John Aldridge: Liverpool fans are the biggest losers in UEFA's bad Kiev decision
NOT for the first time in recent years, a major UEFA final has ended up in a location that is not equipped to host the showcase event and the biggest losers are the Liverpool fans scrambling to get tickets for the Champions League final in Kiev.
Liverpool have a real chance to be crowned as European champions for a sixth time in their illustrious history when they take on Real Madrid this Saturday, but the build-up to the game has thrown up a host of questions over why this game is being played in Ukraine.
I’m all for spreading the game around Europe and giving everyone a chance to host these big games, but only if they have an infrastructure capable of accommodating everything that goes with an event of this magnitude. There is a need for a combination of plenty of big hotels, lots of bars and restaurants, great transport links and a place that is easily accessible to the teams likely to be playing in the Champions League final.
It might seem harsh to suggest this game should be played in the big cities of England, Italy, Spain, Germany or even in Dublin every year, but at least those destinations have experience of welcoming the huge numbers of people who will flock into Ukraine this week. From what I am hearing, Kiev is struggling to deal with what is coming their way this weekend, with a lack of hotels and flights to Kiev ensuring a huge spike in prices that is pushing the budgets of Liverpool fans to the limit.
So many Reds fans are being ripped off in their attempts to get to the final, with some who booked up hotel rooms in Kiev several weeks ago being turfed out and their rooms have been resold for a massively inflated price. That cannot be right, but it is probably the inevitable outcome of staging a game in a city lacking rooms, with hotel owners keen to make as much money as they can out of visiting fans.
Airlines have bumped up prices and yet somehow, I would still expect to see as many as 50,000 Liverpool fans finding a way to get to Kiev this weekend in the hope of getting into the game one way or the other. When you consider that Liverpool have been given just 16,626 tickets for the game and a large proportion of the 63,000 crowd that will attend the game will be UEFA sponsors and dignitaries, there is clearly going to be a huge demand for tickets and touts will have a field day.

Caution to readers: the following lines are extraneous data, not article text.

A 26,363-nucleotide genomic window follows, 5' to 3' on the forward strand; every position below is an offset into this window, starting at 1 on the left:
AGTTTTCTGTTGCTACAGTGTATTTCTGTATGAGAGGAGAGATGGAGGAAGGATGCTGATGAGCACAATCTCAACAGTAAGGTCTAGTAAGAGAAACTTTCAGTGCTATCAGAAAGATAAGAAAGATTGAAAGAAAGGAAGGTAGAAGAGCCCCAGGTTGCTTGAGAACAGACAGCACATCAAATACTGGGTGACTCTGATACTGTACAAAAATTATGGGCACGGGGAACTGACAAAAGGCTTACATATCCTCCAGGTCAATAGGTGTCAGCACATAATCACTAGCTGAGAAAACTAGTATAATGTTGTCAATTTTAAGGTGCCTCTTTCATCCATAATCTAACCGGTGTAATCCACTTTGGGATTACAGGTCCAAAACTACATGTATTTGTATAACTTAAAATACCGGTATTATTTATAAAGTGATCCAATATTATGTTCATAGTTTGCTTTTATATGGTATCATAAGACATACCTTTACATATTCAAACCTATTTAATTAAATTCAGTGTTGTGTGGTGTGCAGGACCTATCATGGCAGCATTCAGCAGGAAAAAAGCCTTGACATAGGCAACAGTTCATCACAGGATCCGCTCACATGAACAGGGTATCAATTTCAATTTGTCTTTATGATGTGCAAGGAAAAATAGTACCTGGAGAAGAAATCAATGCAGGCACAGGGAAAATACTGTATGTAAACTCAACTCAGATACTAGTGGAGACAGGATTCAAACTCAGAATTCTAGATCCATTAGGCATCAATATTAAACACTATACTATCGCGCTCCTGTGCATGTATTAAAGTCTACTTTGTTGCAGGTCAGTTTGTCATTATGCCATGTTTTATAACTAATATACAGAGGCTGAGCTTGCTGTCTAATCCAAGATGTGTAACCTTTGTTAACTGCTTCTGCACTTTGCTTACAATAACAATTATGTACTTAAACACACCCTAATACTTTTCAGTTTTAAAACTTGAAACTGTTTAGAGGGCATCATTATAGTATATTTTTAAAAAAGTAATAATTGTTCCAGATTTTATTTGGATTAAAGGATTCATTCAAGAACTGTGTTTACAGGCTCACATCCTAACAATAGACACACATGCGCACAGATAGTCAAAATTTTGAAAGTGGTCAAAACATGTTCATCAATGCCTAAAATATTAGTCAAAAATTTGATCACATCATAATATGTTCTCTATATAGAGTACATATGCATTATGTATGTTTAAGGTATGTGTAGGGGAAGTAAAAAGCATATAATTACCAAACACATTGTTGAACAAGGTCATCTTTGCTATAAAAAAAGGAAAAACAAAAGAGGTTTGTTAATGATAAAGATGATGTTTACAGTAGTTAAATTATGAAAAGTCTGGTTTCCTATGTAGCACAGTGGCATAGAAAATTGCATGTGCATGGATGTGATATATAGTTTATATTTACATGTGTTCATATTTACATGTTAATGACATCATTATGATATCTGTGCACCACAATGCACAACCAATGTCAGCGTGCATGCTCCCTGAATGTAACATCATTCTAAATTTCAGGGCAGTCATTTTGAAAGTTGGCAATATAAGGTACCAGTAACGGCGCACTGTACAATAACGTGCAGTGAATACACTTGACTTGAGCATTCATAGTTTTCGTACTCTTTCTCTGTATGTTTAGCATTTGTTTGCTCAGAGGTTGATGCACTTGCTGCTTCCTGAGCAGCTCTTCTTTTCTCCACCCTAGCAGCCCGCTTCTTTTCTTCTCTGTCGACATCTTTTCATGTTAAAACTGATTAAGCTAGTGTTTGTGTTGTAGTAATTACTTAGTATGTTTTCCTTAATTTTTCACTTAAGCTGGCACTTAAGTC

There will be plenty of local Kiev lads counting down the days until they get rich this weekend as locals who have got their hands on tickets will know they can ask for whatever they want from desperate Liverpool fans to hand over the golden pass to the biggest game of the season. It should not be like this as the fans should come first, but so often they are forgotten about when the behind-closed-doors deals are done to allocate these big games.
I’m heading out to Kiev for the final this weekend and have had my accommodation sorted for me by Liverpool FC, but many of the fans will not be so fortunate and yet that will not stop them going to Ukraine in the hope of finding a way into the ground. I was in Istanbul for Liverpool’s 2005 Champions League final win and saw a similar scenario unfolding, with the local touts the biggest winners as they hit the jackpot.
It would be fair to suggest Istanbul did not cope very well with the huge organisation required to stage a Champions League final and we saw thousands of Liverpool fans arriving in the city without tickets and paying ridiculous prices to try and get in. We had a similar problem when thousands of Liverpool fans turned up in Basel for the 2016 Europa League final, with a stadium that held just 34,429 deemed worthy of hosting the final of a major competition. How ridiculous was that!
So, while UEFA have experience of what can go wrong when you host these massive games in places that have not staged them before, they keep making these decisions for whatever reason and it continues to hurt the people who provide a heartbeat for the game. I also feel this summer’s World Cup in Russia will be a nightmare for fans, with huge distances between matches making this tournament a logistical nightmare for supporters, but do FIFA care about that? Clearly, they don’t.
Hopefully the Liverpool hordes who will arrive in Kiev in hope as much as expectation of getting into the game enjoy their trip and if Jurgen Klopp’s men turn their dreams into reality by beating Real Madrid, Kiev will be rocking like never before on Saturday night.